Make sure to check your state's applicable laws. In some states, like California, associations must acquire fidelity insurance. Those states may have additional requirements such as the minimum coverage limit.

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Frequently Asked Questions

There are no federal laws requiring any association to have Fidelity Bond coverage, however, your state may have its own individual laws, such as the Davis-Stirling Common Interest Development Act in California. Additionally, your condo or HOA governing documents could specify Fidelity insurance as a requirement, so even if there are no requirements in your state, you must still abide by the rules in your CC&Rs. Be sure you read your documents and brush up on your state requirements.

The limits can, and should, vary depending on how much money the HOA has.

 In a Fidelity insurance policy, a Retention is the equivalent of a deductible.

This typically happens due to a lack of coverage, such as the person found guilty of the fraudulent action not being covered under the policy. For example, if the policy only covers the president of the HOA and a member of the board committed the fraud, the insurance provider would deny the claim.

If a claim is denied by the insurer, the responsibility for payment of the associated fees would revert back to the person or board being sued.

When building a fidelity bond policy, up-to-date financials are needed in order to make sure the correct amount of coverage is in place. Coverage will typically be based upon the expected funds to be collected from assessments over the next 1 - 2 years. So you don’t want to pay for $200,000 in coverage if the homeowners association only expects to collect $150,000 in assessments in that time.

Fidelity insurance coverage is determined by two factors: the coverage amount, and the number of people covered. As stated above, the bond should be able to cover the next couple of years’ worth of incoming assessments. Whoever has access to the funds in the community is covered, the more who have access the higher the premiums will be, and the higher the converge amount the higher the premium.

Any volunteers who have access to the community finances should be included in coverage.

Blanket Fidelity Bonds offer coverage written with a per loss limit rather than a per employee or per position limit.

No. While the terms are sometimes used interchangeably, employee dishonesty insurance specifically covers employees. Most HOAs are volunteer-led and do not have paid staff. Therefore they would require a Fidelity Bond.

No. While Employee Dishonesty offers coverage for theft of money, securities, or property, it is specifically aimed at paid employees of a business or corporation.

This does not actually apply to HOAs or Condo Associations. A traditional Fidelity Bond occurs because a third party (typically a bank) requires a contractor to obtain the coverage. So Third-Party Fidelity Coverage refers to that request made by a third party to have the bond. HOAs can bypass that requirement and just get a Fidelity Bond at any time.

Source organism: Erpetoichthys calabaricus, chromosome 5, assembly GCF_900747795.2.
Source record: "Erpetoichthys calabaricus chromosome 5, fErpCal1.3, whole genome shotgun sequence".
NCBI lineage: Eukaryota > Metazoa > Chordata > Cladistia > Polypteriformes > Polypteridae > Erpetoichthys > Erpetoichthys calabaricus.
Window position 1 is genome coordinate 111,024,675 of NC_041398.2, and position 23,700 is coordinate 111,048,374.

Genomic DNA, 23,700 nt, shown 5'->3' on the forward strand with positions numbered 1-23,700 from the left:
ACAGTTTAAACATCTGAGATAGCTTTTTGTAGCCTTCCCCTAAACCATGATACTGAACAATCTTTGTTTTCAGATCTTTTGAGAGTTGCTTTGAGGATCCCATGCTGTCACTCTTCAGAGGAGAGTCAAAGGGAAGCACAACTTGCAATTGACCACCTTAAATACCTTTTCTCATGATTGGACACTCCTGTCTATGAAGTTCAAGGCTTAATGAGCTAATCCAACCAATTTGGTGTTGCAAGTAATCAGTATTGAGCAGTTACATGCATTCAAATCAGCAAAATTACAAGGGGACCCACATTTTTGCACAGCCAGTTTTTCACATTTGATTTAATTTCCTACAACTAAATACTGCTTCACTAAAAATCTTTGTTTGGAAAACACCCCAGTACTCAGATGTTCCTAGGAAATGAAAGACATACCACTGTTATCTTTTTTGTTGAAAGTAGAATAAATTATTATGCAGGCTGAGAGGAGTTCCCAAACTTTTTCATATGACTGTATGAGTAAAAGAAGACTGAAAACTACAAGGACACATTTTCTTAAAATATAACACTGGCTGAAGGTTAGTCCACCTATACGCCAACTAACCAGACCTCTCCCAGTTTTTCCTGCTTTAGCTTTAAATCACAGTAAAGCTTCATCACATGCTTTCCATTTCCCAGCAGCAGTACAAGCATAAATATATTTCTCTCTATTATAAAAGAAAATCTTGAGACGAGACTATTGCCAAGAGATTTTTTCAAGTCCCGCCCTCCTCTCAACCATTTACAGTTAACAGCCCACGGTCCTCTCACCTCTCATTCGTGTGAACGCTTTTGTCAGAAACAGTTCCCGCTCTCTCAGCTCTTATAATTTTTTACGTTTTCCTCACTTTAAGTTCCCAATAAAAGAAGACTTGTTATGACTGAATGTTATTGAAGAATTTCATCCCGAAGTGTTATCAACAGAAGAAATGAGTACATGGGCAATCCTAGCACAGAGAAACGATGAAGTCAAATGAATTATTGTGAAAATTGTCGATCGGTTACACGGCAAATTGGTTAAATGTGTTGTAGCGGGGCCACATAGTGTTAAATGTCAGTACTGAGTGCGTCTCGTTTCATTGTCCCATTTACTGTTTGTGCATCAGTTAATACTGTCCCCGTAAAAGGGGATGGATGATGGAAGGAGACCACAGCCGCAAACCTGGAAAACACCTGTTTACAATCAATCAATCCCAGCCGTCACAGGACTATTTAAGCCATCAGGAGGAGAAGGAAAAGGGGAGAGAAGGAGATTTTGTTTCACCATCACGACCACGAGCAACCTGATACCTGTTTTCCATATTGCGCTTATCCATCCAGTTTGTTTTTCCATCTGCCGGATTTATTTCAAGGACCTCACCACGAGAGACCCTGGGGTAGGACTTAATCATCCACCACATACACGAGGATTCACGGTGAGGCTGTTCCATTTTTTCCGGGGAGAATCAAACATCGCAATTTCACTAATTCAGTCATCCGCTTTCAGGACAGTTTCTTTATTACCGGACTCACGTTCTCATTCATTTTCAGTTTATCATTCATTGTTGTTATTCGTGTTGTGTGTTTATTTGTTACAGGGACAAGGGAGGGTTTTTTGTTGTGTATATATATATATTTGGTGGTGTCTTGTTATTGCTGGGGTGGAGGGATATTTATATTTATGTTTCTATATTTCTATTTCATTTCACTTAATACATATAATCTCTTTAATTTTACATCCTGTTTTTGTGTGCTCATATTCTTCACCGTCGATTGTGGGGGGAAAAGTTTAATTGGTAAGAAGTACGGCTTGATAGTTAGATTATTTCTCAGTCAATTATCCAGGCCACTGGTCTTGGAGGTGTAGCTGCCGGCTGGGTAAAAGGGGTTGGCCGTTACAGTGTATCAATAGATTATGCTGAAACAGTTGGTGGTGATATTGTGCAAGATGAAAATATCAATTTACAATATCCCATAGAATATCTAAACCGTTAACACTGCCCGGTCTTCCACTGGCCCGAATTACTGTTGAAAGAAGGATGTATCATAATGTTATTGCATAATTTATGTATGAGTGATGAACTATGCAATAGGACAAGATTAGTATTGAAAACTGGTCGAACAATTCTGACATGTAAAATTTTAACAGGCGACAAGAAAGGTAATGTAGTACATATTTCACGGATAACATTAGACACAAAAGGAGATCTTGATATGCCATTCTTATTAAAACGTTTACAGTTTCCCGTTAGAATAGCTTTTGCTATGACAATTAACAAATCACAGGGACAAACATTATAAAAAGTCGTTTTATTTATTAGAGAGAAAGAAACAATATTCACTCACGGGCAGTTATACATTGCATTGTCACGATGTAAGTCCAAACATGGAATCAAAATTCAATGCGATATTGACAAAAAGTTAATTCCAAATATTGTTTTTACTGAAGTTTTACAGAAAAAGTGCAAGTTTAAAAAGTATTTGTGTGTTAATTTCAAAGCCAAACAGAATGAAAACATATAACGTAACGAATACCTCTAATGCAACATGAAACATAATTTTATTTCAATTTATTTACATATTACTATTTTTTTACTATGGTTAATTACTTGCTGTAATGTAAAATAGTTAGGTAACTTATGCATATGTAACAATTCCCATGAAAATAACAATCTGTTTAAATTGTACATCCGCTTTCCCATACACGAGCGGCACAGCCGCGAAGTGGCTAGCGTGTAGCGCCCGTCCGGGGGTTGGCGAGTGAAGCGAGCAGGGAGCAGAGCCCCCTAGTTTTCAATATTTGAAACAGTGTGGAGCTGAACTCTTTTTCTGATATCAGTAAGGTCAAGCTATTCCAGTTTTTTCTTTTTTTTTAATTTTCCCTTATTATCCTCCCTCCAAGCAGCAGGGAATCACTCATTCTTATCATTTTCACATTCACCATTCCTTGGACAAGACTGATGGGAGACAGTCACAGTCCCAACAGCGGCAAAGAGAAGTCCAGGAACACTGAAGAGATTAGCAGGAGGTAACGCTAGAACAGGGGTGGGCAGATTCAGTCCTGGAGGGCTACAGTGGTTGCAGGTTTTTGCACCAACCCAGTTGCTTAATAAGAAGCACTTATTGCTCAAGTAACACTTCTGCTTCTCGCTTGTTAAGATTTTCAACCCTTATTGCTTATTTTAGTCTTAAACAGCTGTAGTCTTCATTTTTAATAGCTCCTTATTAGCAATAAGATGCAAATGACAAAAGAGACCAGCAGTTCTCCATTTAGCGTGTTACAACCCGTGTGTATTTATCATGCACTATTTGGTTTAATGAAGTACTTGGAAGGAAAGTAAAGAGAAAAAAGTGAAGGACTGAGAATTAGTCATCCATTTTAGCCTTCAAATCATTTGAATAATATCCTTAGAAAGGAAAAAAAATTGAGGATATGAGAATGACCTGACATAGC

While also a fidelity bond, these specifically refer to the Employee Retirement Income Security Act (ERISA) which set forth minimum federal standards for pension plans in private industry. HOAs and Condo Associations do not need this type of fidelity bond.

No. They can sometimes be packaged together through an insurance provider, however, they are completely separate policies.

Different states have different laws. Utah in particular does not but you should check with your state legislation. For example, California associations must acquire fidelity insurance.

Crime insurance is another name for fidelity insurance. Fidelity insurance goes by a lot of different names: crime insurance, employee dishonesty coverage, fidelity bond, crime bond, or surety bonds.

Premiums are determined by the number of people accessing funds, and by the amount of requested coverage.

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Buying Fidelity Coverage for Your Homeowners Association

Remember, this is a lot of information, but it only scratches the surface of what a comprehensive policy can do to protect your community. It is important that you seek out local professionals to go over any coverage you may currently have, the needs your community is most likely to face, and find where any gaps exist that can be filled before it’s too late. 

If you’re looking for Fidelity insurance in the state of Utah, call Looshki today for a free consultation with one of our insurance representatives to learn more about how we aggregate only the best policy providers to fit your needs.

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Why Choose Looshki?

There is a great irony that comes with choosing an insurance agent. In attempting to protect yourself from risk, you are taking a risk in which agency you choose. Like a soldier standing at the gates, insurance is your last line of defense, should the worst happen. And like those soldiers, if we fail at our job, it’s already too late by the time you find out.

At Looshki Insurance Group, we help mitigate your risk by working directly with you to understand your unique needs. We connect you with a wide range of major providers to find the policy that best meets your needs (and your pocketbook). If you have any issues, we are your primary point of contact, working tirelessly as your advocate to make sure you are taken care of.